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Curated Journal Articles on Mesothelioma

Patient-derived xenograft establishment from human malignant pleural mesothelioma

Clinical Cancer Research: An Official Journal of the American Association for Cancer Research 2016 September 28 [Epub ahead of print] [Link]

Tsao MS, Wu L, Allo G, John T, Li M, Tagawa T, Opitz I, Anraku M, Yun Z, Pintilie M, Liu G, Pitcher B, Feld R, Johnston MR, de Perrot M

Abstract

PURPOSE:
Malignant pleural mesothelioma (MPM) is a rare but aggressive disease with few therapeutic options. The tumor stromal interface is important in MPM, but this is lost in cell lines, the main model used for preclinical studies. We sought to characterise MPM patient derived xenografts (PDX) to determine their suitability as pre-clinical models and whether tumors that engraft reflect a more aggressive biological phenotype.
EXPERIMENTAL DESIGN:
Fresh tumors were harvested from extrapleural pneumonectomy (EPP), decortication or biopsy samples of 50 MPM patients, and implanted subcutaneously into immunodeficient mice and serially passaged for up to five generations. We correlated selected mesothelioma biomarkers between PDX and patient tumors, and PDX establishment with the clinical pathological features of the patients including their survival. DNA of nine PDXs were profiled using the OncoScan{trade mark, serif} FFPE Express platform. Ten PDXs were treated with cisplatin and pemetrexed.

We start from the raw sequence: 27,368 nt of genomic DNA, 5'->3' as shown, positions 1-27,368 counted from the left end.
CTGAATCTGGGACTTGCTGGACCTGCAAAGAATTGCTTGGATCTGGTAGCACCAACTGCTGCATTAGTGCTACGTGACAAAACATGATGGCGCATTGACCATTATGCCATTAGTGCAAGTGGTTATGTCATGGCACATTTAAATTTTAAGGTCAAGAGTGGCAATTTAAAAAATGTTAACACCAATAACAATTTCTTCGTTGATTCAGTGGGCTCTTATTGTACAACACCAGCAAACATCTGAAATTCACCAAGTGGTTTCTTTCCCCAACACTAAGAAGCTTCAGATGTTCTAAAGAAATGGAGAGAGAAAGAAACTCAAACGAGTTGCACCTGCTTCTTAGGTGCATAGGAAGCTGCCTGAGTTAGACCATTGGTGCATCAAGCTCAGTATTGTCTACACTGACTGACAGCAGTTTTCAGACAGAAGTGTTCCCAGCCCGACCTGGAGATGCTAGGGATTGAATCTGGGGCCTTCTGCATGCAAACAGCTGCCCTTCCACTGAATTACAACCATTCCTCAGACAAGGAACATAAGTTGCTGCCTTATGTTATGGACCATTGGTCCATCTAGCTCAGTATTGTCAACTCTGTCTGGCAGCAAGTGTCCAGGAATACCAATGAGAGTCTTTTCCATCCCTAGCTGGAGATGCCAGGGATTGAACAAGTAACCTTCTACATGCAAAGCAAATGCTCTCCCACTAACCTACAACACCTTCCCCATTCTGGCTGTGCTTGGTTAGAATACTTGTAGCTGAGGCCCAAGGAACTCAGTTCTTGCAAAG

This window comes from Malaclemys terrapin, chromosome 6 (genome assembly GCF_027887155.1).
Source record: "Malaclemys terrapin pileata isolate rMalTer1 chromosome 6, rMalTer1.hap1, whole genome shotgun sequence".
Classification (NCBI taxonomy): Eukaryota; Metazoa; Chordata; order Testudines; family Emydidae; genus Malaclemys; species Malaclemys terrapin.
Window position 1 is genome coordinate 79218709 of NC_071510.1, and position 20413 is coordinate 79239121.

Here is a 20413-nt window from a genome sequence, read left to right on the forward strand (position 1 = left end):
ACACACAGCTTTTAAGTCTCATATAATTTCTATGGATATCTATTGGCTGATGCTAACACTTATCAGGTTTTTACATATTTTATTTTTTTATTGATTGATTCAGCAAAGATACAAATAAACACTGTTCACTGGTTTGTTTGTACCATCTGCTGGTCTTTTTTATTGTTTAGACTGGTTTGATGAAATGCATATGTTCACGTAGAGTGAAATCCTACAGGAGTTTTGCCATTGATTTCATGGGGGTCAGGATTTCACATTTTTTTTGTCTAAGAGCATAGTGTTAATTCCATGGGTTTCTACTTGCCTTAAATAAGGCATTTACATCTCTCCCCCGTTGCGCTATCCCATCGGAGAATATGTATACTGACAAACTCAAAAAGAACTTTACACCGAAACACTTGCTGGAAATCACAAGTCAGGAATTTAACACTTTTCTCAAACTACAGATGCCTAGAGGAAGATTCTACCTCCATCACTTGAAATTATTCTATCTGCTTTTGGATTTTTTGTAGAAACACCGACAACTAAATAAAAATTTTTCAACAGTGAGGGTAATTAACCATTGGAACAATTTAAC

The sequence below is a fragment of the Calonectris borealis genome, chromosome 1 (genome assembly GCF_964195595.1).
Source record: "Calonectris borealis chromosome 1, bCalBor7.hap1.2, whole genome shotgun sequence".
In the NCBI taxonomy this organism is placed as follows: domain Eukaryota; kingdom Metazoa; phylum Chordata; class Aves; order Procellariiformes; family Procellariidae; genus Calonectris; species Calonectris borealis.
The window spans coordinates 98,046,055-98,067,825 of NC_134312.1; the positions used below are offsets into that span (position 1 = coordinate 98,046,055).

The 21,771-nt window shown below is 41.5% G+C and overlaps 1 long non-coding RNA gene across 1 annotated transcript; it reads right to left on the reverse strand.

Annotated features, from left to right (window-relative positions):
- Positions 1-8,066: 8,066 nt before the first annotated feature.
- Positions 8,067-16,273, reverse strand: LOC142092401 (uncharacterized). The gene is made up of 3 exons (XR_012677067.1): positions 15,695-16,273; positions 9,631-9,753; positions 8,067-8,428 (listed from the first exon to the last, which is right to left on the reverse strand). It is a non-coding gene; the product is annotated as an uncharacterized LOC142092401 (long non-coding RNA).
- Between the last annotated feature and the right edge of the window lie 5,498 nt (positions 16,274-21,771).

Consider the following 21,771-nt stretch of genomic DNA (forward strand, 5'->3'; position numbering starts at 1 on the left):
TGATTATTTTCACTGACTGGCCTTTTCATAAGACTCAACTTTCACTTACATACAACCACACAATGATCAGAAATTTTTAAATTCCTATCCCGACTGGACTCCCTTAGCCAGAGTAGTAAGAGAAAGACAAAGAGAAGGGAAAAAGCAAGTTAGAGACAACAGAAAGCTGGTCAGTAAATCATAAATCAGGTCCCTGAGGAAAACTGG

RESULTS:
A PDX was formed in 20/50 (40%) tumors implanted. Histologically, PDX models closely resembled the parent tumor. PDX models formed despite preoperative chemotherapy and radiotherapy. In multivariable analysis, patients whose tumors formed a PDX had significantly poorer survival when the model was adjusted for pre-operative treatment (HR 2.46; 95% CI 1.1-5.52, p=0.028). Among 10 models treated with cisplatin, seven demonstrated growth inhibition. Genomic abnormalities seen in nine PDX models were similar to that previously reported.
CONCLUSIONS:
Patients whose tumors form PDX models have poorer clinical outcomes. MPM PDX tumors closely resemble the genotype and phenotype of parent tumors making them valuable models for preclinical studies.

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